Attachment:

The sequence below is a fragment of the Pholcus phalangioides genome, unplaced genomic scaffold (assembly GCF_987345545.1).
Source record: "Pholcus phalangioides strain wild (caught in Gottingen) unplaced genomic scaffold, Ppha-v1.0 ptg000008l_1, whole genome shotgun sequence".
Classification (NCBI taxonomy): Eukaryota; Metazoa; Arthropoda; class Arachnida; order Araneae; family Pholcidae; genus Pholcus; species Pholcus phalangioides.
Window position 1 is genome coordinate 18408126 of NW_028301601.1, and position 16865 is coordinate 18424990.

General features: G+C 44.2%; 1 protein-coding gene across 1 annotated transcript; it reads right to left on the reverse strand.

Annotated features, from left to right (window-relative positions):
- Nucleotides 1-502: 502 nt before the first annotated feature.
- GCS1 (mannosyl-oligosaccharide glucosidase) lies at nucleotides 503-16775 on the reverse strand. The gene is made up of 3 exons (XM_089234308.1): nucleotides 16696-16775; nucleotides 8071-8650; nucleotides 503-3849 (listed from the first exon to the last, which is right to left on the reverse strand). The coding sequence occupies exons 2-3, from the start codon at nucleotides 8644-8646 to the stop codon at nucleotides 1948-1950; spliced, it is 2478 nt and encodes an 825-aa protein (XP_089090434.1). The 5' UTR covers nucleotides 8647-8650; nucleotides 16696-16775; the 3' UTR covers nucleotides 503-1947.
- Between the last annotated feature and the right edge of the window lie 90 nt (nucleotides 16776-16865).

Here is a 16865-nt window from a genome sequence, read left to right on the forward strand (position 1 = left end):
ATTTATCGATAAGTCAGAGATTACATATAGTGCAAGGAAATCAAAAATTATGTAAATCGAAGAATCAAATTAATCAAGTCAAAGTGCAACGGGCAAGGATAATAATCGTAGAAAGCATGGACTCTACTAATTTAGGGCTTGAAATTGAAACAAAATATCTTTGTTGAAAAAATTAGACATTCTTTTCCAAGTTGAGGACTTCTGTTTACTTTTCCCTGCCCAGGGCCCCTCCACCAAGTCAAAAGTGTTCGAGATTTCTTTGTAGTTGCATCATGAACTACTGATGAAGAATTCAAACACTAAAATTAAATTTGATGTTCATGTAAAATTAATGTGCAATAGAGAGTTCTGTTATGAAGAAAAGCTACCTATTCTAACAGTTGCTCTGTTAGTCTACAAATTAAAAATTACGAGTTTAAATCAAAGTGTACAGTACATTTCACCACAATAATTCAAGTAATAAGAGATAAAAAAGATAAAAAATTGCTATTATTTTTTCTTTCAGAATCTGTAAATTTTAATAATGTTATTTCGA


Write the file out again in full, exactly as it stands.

The sequence below is a fragment of the Pholcus phalangioides genome, unplaced genomic scaffold (assembly GCF_987345545.1).
Source record: "Pholcus phalangioides strain wild (caught in Gottingen) unplaced genomic scaffold, Ppha-v1.0 ptg000008l_1, whole genome shotgun sequence".
Classification (NCBI taxonomy): Eukaryota; Metazoa; Arthropoda; class Arachnida; order Araneae; family Pholcidae; genus Pholcus; species Pholcus phalangioides.
Window position 1 is genome coordinate 18408126 of NW_028301601.1, and position 16865 is coordinate 18424990.

General features: G+C 44.2%; 1 protein-coding gene across 1 annotated transcript; it reads right to left on the reverse strand.

Annotated features, from left to right (window-relative positions):
- Nucleotides 1-502: 502 nt before the first annotated feature.
- GCS1 (mannosyl-oligosaccharide glucosidase) lies at nucleotides 503-16775 on the reverse strand. The gene is made up of 3 exons (XM_089234308.1): nucleotides 16696-16775; nucleotides 8071-8650; nucleotides 503-3849 (listed from the first exon to the last, which is right to left on the reverse strand). The coding sequence occupies exons 2-3, from the start codon at nucleotides 8644-8646 to the stop codon at nucleotides 1948-1950; spliced, it is 2478 nt and encodes an 825-aa protein (XP_089090434.1). The 5' UTR covers nucleotides 8647-8650; nucleotides 16696-16775; the 3' UTR covers nucleotides 503-1947.
- Between the last annotated feature and the right edge of the window lie 90 nt (nucleotides 16776-16865).

Here is a 16865-nt window from a genome sequence, read left to right on the forward strand (position 1 = left end):
ATTTATCGATAAGTCAGAGATTACATATAGTGCAAGGAAATCAAAAATTATGTAAATCGAAGAATCAAATTAATCAAGTCAAAGTGCAACGGGCAAGGATAATAATCGTAGAAAGCATGGACTCTACTAATTTAGGGCTTGAAATTGAAACAAAATATCTTTGTTGAAAAAATTAGACATTCTTTTCCAAGTTGAGGACTTCTGTTTACTTTTCCCTGCCCAGGGCCCCTCCACCAAGTCAAAAGTGTTCGAGATTTCTTTGTAGTTGCATCATGAACTACTGATGAAGAATTCAAACACTAAAATTAAATTTGATGTTCATGTAAAATTAATGTGCAATAGAGAGTTCTGTTATGAAGAAAAGCTACCTATTCTAACAGTTGCTCTGTTAGTCTACAAATTAAAAATTACGAGTTTAAATCAAAGTGTACAGTACATTTCACCACAATAATTCAAGTAATAAGAGATAAAAAAGATAAAAAATTGCTATTATTTTTTCTTTCAGAATCTGTAAATTTTAATAATGTTATTTCGA